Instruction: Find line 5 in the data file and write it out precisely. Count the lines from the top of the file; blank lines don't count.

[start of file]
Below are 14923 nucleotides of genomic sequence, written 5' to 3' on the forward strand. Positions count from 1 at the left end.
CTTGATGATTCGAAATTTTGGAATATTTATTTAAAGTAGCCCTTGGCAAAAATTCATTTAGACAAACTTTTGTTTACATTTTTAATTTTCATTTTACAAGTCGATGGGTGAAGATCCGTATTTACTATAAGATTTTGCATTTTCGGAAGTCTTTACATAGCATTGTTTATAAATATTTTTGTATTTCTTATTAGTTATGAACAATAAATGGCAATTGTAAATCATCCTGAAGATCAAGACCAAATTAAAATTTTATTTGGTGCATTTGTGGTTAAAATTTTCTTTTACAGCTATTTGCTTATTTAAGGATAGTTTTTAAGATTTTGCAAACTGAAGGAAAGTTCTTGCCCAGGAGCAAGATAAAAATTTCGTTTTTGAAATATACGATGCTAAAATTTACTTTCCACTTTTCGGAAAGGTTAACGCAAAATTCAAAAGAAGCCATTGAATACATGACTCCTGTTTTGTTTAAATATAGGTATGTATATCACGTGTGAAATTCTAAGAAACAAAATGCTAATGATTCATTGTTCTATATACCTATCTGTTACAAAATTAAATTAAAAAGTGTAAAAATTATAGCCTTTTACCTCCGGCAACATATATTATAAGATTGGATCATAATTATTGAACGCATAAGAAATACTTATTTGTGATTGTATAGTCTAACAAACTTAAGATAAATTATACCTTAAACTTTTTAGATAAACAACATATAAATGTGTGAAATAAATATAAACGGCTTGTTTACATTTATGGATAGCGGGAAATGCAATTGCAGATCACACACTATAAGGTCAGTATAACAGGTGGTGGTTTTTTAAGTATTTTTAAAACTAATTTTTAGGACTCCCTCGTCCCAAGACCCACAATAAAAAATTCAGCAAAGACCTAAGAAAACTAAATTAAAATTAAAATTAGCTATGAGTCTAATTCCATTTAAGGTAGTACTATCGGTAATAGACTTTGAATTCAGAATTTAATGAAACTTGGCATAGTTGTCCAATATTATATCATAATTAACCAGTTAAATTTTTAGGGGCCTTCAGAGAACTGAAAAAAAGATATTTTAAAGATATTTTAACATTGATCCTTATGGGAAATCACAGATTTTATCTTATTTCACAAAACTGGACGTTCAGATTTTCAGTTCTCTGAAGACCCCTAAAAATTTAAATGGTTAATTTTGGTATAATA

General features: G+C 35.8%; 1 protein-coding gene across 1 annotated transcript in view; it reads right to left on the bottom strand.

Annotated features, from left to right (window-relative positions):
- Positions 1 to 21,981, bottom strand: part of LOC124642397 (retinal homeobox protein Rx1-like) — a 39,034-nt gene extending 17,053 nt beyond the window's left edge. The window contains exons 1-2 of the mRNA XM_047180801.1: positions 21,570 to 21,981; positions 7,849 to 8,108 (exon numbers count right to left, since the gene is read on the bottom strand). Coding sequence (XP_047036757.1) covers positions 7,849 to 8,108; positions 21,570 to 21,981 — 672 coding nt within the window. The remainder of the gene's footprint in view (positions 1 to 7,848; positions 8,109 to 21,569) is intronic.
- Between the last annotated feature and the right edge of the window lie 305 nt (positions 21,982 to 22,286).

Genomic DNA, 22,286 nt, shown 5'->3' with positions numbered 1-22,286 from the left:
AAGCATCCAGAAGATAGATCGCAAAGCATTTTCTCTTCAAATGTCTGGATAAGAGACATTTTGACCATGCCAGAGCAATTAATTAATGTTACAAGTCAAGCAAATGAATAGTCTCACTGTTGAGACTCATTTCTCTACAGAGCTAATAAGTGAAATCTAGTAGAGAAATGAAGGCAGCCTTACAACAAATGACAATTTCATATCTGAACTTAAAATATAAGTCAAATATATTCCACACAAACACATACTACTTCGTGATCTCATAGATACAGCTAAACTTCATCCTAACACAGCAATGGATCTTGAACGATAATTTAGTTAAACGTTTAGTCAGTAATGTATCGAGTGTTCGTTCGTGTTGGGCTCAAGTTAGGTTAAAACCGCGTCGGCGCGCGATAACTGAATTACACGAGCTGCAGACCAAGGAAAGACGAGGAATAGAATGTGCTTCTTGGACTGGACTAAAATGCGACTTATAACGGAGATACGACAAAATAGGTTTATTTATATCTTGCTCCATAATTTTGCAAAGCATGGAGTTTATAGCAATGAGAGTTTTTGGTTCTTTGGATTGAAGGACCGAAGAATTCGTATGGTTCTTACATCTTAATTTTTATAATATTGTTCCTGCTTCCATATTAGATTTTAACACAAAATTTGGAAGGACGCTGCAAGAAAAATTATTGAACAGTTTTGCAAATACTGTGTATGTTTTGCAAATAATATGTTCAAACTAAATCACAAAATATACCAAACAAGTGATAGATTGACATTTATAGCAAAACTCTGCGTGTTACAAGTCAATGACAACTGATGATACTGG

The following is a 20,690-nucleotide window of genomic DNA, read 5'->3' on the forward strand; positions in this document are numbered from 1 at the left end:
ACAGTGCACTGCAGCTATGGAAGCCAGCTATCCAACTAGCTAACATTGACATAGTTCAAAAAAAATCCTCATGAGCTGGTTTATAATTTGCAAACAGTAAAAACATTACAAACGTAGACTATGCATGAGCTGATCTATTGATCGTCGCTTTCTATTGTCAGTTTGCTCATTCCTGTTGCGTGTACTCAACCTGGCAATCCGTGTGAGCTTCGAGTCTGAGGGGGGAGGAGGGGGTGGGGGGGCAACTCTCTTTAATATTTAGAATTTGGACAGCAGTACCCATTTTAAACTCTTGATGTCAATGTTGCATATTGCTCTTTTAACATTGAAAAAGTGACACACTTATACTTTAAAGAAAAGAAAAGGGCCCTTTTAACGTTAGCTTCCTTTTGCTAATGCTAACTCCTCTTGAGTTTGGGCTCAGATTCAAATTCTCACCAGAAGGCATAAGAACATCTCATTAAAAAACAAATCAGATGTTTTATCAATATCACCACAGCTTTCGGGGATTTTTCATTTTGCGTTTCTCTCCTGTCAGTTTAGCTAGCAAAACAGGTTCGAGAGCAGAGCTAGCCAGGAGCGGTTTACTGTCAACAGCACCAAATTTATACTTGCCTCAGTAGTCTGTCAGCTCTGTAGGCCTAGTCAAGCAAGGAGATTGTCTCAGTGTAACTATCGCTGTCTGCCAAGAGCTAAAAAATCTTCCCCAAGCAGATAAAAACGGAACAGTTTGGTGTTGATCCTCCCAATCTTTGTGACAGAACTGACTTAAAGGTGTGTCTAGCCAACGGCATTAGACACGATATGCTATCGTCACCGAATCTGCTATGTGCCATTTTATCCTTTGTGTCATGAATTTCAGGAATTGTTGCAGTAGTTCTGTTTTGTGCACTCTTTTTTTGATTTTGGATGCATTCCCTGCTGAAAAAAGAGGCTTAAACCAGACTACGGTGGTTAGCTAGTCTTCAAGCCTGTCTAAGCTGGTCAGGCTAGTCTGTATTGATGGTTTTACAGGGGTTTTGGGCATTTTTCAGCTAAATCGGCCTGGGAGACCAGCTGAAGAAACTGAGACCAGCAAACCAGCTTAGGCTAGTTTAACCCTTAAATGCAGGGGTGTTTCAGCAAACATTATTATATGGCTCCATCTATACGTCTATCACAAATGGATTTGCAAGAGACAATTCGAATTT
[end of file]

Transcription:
- Positions 1 to 21,981, bottom strand: part of LOC124642397 (retinal homeobox protein Rx1-like) — a 39,034-nt gene extending 17,053 nt beyond the window's left edge. The window contains exons 1-2 of the mRNA XM_047180801.1: positions 21,570 to 21,981; positions 7,849 to 8,108 (exon numbers count right to left, since the gene is read on the bottom strand). Coding sequence (XP_047036757.1) covers positions 7,849 to 8,108; positions 21,570 to 21,981 — 672 coding nt within the window. The remainder of the gene's footprint in view (positions 1 to 7,848; positions 8,109 to 21,569) is intronic.